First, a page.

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More Ads With Inflammatory Messages About Islam Appear In NYC Subway

NEW YORK (CBSNewYork/AP) -- Another set of inflammatory ads has appeared in 39 New York City subway stations, paid for by the same group that posted ads equating Muslims or Palestinians with savages last year.

The American Freedom Defense Initiative, co-founded by conservative firebrand Pamela Geller, purchased space next to 228 clocks in 39 stations for the ads.

The ads feature an image of the twin towers of the World Trade Center burning on Sept. 11, 2001, and a quote attributed to the Quran saying: ``Soon shall we cast terror into the hearts of the unbelievers.''

The Metropolitan Transportation Authority said the ads went up Monday and will run for a month.

The group's earlier ads were displayed in 10 stations in September. Those ads read: "In any war between the civilized man and the savage, support the civilized man. Support Israel. Defeat jihad."

Geller spoke to WCBS 880 in December about the earlier ads.

"It is freedom of speech, and I will not abridge my freedom of speech so as not to offend savages," Geller said. "I cannot imagine why anyone would be outraged by the truth, but this is the era that we're living in. Truth is the new hate speech, and just telling the truth is a radical act. There's nothing that's inaccurate in my ad. It's merely a statement of fact, so what's the problem?"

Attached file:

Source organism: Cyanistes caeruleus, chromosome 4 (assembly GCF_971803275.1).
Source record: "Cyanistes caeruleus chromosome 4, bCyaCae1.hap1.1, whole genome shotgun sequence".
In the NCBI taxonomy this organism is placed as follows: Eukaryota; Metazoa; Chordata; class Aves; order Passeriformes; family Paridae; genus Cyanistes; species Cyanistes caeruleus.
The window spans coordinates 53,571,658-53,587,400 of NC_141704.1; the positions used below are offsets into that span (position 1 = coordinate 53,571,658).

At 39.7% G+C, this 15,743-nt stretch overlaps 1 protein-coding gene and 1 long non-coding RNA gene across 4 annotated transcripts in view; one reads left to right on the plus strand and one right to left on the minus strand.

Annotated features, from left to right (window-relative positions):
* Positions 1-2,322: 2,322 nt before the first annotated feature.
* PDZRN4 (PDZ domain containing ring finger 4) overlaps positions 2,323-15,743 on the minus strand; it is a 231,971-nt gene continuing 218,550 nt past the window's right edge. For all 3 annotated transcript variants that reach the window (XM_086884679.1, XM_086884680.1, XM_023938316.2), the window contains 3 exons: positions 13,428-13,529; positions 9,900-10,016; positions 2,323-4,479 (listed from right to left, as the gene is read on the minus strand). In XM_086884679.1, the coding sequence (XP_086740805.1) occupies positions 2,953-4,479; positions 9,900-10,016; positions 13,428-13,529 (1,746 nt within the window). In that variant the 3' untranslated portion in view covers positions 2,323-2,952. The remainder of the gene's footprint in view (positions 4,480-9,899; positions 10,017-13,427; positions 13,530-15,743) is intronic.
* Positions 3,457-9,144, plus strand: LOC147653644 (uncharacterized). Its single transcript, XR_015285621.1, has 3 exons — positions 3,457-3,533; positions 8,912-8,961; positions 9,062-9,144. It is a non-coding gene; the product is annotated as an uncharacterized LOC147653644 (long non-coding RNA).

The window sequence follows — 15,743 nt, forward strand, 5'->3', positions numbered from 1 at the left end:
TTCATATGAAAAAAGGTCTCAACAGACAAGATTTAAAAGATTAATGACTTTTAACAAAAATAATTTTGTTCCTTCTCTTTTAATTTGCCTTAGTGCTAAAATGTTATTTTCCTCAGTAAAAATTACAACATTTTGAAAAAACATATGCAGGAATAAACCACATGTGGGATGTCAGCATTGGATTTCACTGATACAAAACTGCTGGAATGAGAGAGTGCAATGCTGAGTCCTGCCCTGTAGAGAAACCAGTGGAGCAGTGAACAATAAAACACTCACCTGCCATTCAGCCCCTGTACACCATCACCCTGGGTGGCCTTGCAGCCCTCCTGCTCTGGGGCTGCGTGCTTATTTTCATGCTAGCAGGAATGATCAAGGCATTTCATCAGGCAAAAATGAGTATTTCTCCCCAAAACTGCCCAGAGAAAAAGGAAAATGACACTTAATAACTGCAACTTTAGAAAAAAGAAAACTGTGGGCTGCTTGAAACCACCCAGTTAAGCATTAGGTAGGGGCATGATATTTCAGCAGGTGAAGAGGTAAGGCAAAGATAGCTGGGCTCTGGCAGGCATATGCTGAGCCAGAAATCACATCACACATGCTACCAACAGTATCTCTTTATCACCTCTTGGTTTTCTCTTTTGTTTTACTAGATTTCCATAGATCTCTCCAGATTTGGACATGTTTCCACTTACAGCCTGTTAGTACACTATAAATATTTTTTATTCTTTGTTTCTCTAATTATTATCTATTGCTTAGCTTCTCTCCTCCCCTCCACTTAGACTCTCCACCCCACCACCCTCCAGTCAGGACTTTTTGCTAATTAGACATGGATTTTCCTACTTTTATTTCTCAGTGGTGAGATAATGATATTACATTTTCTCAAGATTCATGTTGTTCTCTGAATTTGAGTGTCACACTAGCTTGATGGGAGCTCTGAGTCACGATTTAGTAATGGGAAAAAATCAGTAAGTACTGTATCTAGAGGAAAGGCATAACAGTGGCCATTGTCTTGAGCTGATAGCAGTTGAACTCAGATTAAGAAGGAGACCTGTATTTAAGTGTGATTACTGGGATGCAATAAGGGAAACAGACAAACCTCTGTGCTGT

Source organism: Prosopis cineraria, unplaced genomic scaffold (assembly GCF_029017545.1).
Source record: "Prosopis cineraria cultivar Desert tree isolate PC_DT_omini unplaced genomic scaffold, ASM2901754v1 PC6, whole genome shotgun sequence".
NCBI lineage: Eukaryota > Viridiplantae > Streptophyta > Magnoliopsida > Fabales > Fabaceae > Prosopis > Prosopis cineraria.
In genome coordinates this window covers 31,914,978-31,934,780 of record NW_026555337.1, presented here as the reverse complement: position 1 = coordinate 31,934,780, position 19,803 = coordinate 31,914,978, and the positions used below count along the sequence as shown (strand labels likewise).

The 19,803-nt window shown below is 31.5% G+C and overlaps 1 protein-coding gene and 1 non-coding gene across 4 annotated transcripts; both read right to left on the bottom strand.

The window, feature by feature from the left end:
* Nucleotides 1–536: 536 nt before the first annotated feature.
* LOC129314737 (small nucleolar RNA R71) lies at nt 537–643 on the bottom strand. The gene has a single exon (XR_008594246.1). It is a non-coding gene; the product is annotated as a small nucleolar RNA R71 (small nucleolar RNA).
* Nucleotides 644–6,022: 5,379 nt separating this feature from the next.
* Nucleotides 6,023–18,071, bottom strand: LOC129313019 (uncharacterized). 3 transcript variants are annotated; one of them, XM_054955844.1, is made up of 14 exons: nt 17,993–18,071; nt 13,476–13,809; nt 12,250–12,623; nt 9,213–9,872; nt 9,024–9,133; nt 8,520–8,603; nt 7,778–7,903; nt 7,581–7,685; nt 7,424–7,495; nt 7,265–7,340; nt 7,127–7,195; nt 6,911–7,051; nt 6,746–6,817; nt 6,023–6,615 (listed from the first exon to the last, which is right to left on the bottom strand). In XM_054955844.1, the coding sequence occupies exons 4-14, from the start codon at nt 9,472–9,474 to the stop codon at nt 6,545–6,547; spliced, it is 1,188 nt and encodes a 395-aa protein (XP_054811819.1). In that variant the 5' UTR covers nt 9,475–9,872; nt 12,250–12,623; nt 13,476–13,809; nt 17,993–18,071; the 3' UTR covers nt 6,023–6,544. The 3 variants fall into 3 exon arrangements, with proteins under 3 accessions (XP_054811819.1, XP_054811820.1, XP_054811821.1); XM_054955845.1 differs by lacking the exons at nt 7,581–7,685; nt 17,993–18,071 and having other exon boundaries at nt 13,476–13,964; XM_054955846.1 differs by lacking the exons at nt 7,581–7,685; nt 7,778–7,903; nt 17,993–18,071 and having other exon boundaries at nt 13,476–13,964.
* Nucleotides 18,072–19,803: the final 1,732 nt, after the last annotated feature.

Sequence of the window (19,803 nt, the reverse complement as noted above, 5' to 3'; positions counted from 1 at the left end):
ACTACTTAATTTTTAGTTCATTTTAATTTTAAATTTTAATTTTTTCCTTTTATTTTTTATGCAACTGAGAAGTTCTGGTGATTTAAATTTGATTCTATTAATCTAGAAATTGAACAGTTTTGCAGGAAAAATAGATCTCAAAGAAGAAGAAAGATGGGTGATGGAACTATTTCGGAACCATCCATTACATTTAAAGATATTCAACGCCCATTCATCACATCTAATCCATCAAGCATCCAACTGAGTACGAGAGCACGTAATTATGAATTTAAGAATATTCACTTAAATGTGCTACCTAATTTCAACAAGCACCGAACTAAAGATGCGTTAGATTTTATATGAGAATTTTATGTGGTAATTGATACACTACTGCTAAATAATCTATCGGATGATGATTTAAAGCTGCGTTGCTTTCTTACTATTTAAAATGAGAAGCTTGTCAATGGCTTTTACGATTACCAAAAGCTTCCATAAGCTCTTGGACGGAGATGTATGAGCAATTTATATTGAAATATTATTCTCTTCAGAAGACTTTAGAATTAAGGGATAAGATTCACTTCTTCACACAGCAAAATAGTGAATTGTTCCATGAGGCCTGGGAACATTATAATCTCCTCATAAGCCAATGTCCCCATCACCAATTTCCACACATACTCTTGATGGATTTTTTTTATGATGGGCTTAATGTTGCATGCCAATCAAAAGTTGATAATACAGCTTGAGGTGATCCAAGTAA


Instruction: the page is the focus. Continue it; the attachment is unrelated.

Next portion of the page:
Geller said she chose the MTA for the ads because of a new ad campaign also running that is critical toward Israel.

"A new anti-Israel campaign is currently running, which virtually everybody ignores," she said. "But if you speak against jihad, or you take a pro-Israel stance, everybody seems to be outraged."

Geller has gained a reputation as a controversial figure for her criticism of Islam, and of President Barack Obama. In a Village Voice feature article in November, writer Greg Howard noted that on her Atlas Shrugs blog, Geller has previously called Obama a "Muhammadan" who "wants jihad to win."

In the Village Voice article, Geller told Howard that she is anti-jihad and not anti-Muslim. She said no when Howard asked her if she thought she was "inciting hatred" with the subway ads.

Geller's ads have also appeared on mass transit property in Chicago, San Francisco, and Washington, D.C.

Do you think the ads are appropriate for the subway system? Leave your comments below...

(TM and © Copyright 2013 CBS Radio Inc. and its relevant subsidiaries. CBS RADIO and EYE Logo TM and Copyright 2013 CBS Broadcasting Inc. Used under license. All Rights Reserved. This material may not be published, broadcast, rewritten, or redistributed. The Associated Press contributed to this report.)

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